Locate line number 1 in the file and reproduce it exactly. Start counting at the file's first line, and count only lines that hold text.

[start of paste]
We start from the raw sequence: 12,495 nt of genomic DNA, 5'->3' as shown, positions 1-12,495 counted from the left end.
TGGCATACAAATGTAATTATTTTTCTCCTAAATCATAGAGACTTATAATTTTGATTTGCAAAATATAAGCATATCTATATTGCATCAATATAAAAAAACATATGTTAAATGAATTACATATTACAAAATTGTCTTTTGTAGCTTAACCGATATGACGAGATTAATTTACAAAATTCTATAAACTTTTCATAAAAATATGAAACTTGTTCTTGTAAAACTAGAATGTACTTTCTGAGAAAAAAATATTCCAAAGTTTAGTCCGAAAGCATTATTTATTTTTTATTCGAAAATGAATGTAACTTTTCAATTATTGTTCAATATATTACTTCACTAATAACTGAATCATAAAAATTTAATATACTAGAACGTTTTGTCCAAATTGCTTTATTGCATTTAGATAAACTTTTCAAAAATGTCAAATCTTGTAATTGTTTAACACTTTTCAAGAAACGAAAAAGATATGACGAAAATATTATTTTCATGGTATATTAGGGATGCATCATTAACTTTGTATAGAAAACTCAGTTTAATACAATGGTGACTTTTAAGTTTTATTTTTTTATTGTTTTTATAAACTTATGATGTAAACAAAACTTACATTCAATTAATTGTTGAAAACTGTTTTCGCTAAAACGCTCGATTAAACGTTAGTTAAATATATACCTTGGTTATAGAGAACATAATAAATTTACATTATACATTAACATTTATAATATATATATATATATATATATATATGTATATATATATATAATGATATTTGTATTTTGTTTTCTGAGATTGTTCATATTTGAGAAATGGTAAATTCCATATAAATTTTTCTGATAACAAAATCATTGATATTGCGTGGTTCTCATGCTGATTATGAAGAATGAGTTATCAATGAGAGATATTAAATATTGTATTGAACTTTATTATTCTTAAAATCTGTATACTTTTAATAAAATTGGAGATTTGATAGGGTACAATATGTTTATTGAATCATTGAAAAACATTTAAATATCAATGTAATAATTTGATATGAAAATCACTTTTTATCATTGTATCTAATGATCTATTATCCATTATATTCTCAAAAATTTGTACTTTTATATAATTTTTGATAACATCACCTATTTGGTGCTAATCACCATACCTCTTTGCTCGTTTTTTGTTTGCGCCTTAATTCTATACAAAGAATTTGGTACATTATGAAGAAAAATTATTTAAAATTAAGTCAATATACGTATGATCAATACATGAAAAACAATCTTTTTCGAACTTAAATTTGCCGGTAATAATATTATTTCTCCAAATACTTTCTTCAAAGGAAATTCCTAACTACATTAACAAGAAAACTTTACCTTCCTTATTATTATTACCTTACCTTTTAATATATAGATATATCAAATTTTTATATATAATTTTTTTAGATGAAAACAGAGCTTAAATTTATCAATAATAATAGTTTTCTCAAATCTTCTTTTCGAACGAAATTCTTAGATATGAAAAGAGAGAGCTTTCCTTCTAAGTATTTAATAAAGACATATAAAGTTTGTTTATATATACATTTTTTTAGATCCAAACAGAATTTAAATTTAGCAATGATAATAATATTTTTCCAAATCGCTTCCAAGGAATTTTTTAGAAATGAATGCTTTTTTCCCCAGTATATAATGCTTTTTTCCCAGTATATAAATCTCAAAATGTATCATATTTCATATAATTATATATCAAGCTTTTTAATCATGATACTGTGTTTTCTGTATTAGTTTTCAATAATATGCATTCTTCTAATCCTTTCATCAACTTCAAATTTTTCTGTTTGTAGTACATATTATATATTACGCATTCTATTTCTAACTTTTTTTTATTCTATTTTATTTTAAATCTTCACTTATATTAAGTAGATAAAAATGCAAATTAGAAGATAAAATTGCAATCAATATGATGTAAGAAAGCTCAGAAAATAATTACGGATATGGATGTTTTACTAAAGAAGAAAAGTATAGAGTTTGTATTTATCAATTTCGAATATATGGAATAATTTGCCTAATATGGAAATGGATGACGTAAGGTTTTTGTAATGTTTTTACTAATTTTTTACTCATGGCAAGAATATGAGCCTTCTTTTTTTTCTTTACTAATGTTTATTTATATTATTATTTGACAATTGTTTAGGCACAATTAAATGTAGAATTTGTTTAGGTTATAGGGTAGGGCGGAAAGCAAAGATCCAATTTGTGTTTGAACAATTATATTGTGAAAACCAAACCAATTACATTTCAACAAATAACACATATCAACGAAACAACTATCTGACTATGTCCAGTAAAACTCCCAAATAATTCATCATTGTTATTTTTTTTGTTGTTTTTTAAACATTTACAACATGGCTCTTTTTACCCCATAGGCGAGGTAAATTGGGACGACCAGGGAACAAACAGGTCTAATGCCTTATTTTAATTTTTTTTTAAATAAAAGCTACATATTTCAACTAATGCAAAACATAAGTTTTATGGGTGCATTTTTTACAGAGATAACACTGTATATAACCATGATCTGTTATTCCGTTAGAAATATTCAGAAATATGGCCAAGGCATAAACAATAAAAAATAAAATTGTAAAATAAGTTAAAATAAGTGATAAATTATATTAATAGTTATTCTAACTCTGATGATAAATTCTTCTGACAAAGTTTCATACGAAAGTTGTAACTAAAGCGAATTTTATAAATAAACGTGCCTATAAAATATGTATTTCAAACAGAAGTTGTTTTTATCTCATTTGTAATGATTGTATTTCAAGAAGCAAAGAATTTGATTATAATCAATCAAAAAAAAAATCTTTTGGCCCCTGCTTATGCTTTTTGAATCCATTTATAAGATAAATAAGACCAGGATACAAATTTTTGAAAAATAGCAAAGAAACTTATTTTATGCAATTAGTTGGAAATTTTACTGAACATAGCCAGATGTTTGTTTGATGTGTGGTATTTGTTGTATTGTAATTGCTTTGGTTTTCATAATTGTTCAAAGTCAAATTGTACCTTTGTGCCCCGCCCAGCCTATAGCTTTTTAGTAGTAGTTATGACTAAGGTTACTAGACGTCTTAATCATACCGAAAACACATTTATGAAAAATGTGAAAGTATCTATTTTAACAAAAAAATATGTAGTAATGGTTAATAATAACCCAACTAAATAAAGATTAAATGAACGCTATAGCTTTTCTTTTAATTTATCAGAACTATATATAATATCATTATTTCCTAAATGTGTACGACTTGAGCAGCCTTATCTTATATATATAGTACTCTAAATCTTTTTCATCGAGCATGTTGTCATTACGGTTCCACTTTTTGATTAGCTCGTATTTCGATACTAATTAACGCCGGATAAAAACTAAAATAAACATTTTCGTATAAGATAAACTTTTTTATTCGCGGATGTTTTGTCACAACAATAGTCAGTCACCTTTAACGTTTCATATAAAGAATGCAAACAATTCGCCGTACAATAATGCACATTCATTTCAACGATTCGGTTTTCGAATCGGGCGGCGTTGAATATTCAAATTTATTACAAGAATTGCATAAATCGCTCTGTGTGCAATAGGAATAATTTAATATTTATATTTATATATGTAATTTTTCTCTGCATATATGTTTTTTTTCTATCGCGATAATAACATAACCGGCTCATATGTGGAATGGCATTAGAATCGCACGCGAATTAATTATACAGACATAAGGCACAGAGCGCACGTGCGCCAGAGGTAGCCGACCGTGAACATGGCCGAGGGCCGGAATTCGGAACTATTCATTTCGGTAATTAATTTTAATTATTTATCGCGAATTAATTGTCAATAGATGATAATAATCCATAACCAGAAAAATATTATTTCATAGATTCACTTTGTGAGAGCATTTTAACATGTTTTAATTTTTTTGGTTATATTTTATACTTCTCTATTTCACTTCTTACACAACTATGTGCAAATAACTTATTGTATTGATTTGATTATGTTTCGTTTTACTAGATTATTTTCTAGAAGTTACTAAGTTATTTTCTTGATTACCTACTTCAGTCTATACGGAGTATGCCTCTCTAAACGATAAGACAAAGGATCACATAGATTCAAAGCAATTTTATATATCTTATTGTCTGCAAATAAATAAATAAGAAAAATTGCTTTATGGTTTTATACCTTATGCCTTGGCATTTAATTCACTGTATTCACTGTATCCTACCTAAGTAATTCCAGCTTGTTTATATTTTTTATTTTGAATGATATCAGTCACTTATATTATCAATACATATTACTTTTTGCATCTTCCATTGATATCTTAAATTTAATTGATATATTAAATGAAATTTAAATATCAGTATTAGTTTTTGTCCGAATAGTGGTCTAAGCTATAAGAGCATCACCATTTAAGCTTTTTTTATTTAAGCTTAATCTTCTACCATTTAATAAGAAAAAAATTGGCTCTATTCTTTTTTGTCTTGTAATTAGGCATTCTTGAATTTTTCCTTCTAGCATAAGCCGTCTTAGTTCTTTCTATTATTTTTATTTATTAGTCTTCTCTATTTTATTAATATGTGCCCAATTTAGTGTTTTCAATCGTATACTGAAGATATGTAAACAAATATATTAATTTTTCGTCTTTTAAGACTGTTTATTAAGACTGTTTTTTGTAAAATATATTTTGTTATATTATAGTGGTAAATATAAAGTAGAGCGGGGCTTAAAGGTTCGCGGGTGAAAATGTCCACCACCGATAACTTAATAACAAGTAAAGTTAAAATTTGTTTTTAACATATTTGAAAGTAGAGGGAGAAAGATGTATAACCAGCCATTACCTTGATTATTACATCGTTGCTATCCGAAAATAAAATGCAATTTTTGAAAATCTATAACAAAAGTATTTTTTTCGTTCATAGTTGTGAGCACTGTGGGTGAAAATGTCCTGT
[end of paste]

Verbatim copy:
We start from the raw sequence: 12,495 nt of genomic DNA, 5'->3' as shown, positions 1-12,495 counted from the left end.